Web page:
How a ticketing system is ripping the soul out of Turkish soccer

Passolig

When one thinks of soccer in Turkey, the first thing that would come to mind is the passion of the fans.  The fans in Turkey have the reputation for being some of the craziest in Europe.  But currently this season, the Turkish Super League has seen declining attendances.  Where fans have once chanted for ninety minutes straight, they have been relatively silenced for the most part.  Many have pointed out that this is the fault of a recently implemented electronic ticketing system called Passolig.

The Passolig system came as a result of the 2011 Violence in Sports Act (or Law 6222 on Sport).  The purpose of the system is to prevent unwanted incidents, such as pitch invasions by fans, and hooliganism.  The idea behind the system was to sanction individual fans instead of the clubs themselves for actions by fans.  This has not been the case so far, as Galatasaray had to play in front of an empty stadium for their first home game of this season.  But much of the criticism of the system derives from two factors.  One is the nature of surveillance, and freedom of expression.

The threat of surveillance is one of the biggest criticisms of the system.  Signing up for the system requires a fan to submit personal information, with one of them being which team the fan supports.  Once registered, the person can only get tickets for games involving their supported club only.  Tickets are not transferable, and one cannot take a friend to a game unless they are signed up for the system as well.  Every seat in a stadium is associated with an ID number, so there is no fan anonymity.  The personal information is then kept by AktifBank. AktifBank, who won the contract for Passolig last April, is owned by the son-in-law of then-prime minister, now president of Turkey Recep Tayyip Erdogan.  With the bank having a monopoly over the administration of this system, Erdogan and his allies within his own AK Party have denied government tenders if said businesses were not favorable to the ruling party.  While security cameras around the stadium wouldn’t be anything new for football fans anywhere, many fear that the cameras used in the stadium will be used to identify fans that the ruling party could potentially harass and target.  This leads to fans, understandably, being very wary of what the government would do with their personal information.

This leads to the other criticism of freedom of expression.  People in Turkey have used the stadiums as an outlet to exercise freedom of assembly.  Passolig was announced in 2013, coincidentally after the Gezi Park protests. Many fan groups took to the streets to protest government policies.  The Carsi fan group, who support Besiktas, was one of the most vocal in those protests.  Earlier this September, several of their leaders were indicted by the government on charges of attempting to overthrow the government.  Prosecutors are seeking life imprisonments for those leaders of Carsi, accused of inciting people to stage violent protests against the government.  With the law of Violence In Sports being very vague in its application, and the harassment of people protesting the government by the authorities, trust in the government is at a low point.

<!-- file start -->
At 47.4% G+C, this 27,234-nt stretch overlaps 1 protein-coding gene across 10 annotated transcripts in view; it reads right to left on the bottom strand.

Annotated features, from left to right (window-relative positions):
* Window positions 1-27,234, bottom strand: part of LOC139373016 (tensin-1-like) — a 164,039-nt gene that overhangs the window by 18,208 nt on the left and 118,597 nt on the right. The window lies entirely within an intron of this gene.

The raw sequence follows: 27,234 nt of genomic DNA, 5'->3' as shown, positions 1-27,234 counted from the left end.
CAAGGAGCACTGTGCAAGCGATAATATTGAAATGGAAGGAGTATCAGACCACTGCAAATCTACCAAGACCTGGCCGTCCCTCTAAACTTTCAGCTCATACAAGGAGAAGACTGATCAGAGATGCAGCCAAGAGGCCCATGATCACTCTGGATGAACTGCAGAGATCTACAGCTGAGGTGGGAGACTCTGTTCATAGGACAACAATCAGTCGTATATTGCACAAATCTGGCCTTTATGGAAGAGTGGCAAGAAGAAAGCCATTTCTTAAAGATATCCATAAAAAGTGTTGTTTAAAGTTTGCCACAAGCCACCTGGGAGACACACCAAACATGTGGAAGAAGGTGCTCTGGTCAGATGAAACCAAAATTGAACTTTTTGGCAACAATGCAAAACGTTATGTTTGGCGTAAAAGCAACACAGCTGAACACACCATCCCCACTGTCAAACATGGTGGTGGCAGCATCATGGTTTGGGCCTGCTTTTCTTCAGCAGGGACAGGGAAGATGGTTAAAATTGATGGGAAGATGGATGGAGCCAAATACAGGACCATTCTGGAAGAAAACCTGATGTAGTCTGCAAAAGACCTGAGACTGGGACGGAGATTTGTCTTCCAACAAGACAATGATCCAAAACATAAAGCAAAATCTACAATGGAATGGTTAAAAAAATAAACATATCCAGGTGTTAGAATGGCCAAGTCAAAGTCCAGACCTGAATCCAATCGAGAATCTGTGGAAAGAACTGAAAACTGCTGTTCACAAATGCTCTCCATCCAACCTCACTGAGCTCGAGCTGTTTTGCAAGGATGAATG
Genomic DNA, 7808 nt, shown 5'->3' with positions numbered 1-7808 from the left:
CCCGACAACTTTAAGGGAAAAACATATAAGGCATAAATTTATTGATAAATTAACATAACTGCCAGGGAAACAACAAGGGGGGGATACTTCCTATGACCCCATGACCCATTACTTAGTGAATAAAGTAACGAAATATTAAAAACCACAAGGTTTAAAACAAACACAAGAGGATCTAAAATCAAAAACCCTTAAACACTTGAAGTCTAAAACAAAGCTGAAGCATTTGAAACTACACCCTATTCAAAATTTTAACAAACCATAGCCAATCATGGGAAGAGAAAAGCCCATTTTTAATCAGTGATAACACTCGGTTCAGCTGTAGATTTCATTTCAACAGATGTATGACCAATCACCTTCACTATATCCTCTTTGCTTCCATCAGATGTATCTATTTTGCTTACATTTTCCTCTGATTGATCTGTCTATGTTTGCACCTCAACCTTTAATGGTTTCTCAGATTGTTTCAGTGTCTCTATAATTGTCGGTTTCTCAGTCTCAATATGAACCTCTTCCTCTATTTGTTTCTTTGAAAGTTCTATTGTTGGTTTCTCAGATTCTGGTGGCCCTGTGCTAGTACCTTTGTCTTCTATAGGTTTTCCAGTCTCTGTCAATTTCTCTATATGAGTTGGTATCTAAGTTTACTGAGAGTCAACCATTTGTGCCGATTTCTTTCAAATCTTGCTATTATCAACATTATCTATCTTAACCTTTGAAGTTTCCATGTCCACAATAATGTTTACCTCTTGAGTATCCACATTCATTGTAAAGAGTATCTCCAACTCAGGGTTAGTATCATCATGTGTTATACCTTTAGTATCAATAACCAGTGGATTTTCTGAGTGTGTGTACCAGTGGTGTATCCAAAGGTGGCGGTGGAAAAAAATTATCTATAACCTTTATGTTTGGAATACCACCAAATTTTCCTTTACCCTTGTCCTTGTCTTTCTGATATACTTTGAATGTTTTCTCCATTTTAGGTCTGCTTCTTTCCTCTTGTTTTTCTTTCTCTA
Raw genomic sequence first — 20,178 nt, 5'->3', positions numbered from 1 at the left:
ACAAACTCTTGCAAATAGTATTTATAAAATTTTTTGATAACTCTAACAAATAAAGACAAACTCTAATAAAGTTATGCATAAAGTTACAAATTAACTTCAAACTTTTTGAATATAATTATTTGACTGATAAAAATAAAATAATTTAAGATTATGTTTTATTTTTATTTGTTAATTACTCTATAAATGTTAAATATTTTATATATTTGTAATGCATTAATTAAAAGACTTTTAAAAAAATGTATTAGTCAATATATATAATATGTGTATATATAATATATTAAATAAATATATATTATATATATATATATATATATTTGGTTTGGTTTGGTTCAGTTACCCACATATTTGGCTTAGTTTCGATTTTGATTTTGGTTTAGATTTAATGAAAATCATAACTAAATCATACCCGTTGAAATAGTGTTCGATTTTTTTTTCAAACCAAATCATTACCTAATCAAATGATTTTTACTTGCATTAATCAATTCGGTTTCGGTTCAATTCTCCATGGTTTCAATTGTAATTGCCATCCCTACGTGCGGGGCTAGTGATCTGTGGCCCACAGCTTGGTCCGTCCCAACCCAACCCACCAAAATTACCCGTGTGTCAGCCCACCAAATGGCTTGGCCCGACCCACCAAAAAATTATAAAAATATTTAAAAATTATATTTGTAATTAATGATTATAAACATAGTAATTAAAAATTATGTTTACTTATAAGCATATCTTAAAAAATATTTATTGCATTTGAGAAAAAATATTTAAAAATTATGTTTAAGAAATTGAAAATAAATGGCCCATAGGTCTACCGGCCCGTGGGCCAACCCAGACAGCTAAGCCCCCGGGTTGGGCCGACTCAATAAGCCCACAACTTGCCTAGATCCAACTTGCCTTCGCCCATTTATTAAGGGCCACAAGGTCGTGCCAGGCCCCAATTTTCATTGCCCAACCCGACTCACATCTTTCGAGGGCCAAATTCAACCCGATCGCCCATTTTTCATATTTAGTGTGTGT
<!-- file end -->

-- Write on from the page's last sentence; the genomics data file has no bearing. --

Attendances have suffered because of Passolig.  Out of information available from transfermarkt.com.tr, only five teams have averaged over ten thousand people per home game.  Even matches so far this season that would have attracted full crowds, such as Trabzonspor-Fenerbahce from week 2 and Bursaspor-Besiktas from week 3, have been played in front of some empty seats.  Granted, most games last season without the Passolig system didn’t see sellouts, but the two matches mentioned generally produce sellout crowds.  Considering that the Galatasaray-Fenerbahce derby is set to be played a couple of weeks from now, one can only think how Passolig will affect the attendance for one of the most famous derbies worldwide if the two previously mentioned matches are any indication.  Passolig, however, does not affect the European matches, as evidenced by the near 60,000 in attendance for Besiktas’ Champions League qualifying match against Arsenal.

Implementation of the system, even after it was launched, has been an issue.  Technical issues have seen fans waiting outside, even with a ticket bought via Passolig, even when the match has kicked off.  This has even extended into European matches.  Galatasaray’s Champions League match against Anderlecht saw many empty seats in Europe’s biggest club competition.  For European matches, fans who signed up for the Passolig system could get their tickets in an exclusive pre-sale, but for many of those fans who had a ticket, the system had issues preventing many fans from getting in.  Fans have boycotted by not going to games at all, or have started attending lower division domestic matches where Passolig has not been implemented.

With the declining attendances, Turkish football matches don’t seem to have the appeal it had once had.  With people frustrated by Passolig for various reasons, it has made people watch the game on television and avoid the stadiums altogether. It makes you wonder what impact it may be having too on Turkish football betting sites.  Whether this system will continue or be scrapped remains to be seen.  But regardless, attendance at the stadium is important for the clubs to generate revenue.  With the empty stands seen on television, it doesn’t provide a good impression on a first time viewer of the Turkish league.  With that, the soul of football in Turkey may be lost, possibly for good.

2 Comments

  1. Kevin October 1, 2014
  2. Shalxino November 20, 2016

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